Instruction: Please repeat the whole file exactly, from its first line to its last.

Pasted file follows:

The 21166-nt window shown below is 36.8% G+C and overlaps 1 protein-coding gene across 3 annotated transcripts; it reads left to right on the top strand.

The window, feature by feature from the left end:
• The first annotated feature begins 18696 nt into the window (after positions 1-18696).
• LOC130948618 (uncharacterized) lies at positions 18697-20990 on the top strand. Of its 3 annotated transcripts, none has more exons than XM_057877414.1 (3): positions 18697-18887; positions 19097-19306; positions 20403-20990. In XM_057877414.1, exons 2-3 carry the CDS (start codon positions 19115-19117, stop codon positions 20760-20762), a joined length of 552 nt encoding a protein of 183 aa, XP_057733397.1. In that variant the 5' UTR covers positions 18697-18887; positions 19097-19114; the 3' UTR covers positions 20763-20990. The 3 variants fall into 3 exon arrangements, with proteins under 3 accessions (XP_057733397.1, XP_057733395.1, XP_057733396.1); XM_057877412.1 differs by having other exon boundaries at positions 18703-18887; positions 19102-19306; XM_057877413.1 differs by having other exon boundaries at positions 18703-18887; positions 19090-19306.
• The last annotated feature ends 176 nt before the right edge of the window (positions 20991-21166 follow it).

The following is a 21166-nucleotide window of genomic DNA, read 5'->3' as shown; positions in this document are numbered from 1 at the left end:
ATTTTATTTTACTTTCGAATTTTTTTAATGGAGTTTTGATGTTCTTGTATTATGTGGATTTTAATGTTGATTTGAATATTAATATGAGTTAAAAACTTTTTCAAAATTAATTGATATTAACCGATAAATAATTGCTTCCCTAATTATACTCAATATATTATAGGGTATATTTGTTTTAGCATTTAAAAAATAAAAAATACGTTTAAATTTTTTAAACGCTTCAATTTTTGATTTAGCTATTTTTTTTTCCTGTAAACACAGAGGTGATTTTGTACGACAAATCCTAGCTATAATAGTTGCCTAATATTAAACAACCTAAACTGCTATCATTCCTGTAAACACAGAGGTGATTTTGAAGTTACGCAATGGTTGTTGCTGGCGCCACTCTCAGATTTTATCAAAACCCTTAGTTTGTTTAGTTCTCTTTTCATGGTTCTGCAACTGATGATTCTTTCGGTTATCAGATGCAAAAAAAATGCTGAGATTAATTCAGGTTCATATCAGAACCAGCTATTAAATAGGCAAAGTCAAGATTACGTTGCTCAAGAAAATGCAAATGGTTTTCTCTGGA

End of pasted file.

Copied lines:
The 21166-nt window shown below is 36.8% G+C and overlaps 1 protein-coding gene across 3 annotated transcripts; it reads left to right on the top strand.

The window, feature by feature from the left end:
• The first annotated feature begins 18696 nt into the window (after positions 1-18696).
• LOC130948618 (uncharacterized) lies at positions 18697-20990 on the top strand. Of its 3 annotated transcripts, none has more exons than XM_057877414.1 (3): positions 18697-18887; positions 19097-19306; positions 20403-20990. In XM_057877414.1, exons 2-3 carry the CDS (start codon positions 19115-19117, stop codon positions 20760-20762), a joined length of 552 nt encoding a protein of 183 aa, XP_057733397.1. In that variant the 5' UTR covers positions 18697-18887; positions 19097-19114; the 3' UTR covers positions 20763-20990. The 3 variants fall into 3 exon arrangements, with proteins under 3 accessions (XP_057733397.1, XP_057733395.1, XP_057733396.1); XM_057877412.1 differs by having other exon boundaries at positions 18703-18887; positions 19102-19306; XM_057877413.1 differs by having other exon boundaries at positions 18703-18887; positions 19090-19306.
• The last annotated feature ends 176 nt before the right edge of the window (positions 20991-21166 follow it).

The following is a 21166-nucleotide window of genomic DNA, read 5'->3' as shown; positions in this document are numbered from 1 at the left end:
ATTTTATTTTACTTTCGAATTTTTTTAATGGAGTTTTGATGTTCTTGTATTATGTGGATTTTAATGTTGATTTGAATATTAATATGAGTTAAAAACTTTTTCAAAATTAATTGATATTAACCGATAAATAATTGCTTCCCTAATTATACTCAATATATTATAGGGTATATTTGTTTTAGCATTTAAAAAATAAAAAATACGTTTAAATTTTTTAAACGCTTCAATTTTTGATTTAGCTATTTTTTTTTCCTGTAAACACAGAGGTGATTTTGTACGACAAATCCTAGCTATAATAGTTGCCTAATATTAAACAACCTAAACTGCTATCATTCCTGTAAACACAGAGGTGATTTTGAAGTTACGCAATGGTTGTTGCTGGCGCCACTCTCAGATTTTATCAAAACCCTTAGTTTGTTTAGTTCTCTTTTCATGGTTCTGCAACTGATGATTCTTTCGGTTATCAGATGCAAAAAAAATGCTGAGATTAATTCAGGTTCATATCAGAACCAGCTATTAAATAGGCAAAGTCAAGATTACGTTGCTCAAGAAAATGCAAATGGTTTTCTCTGGA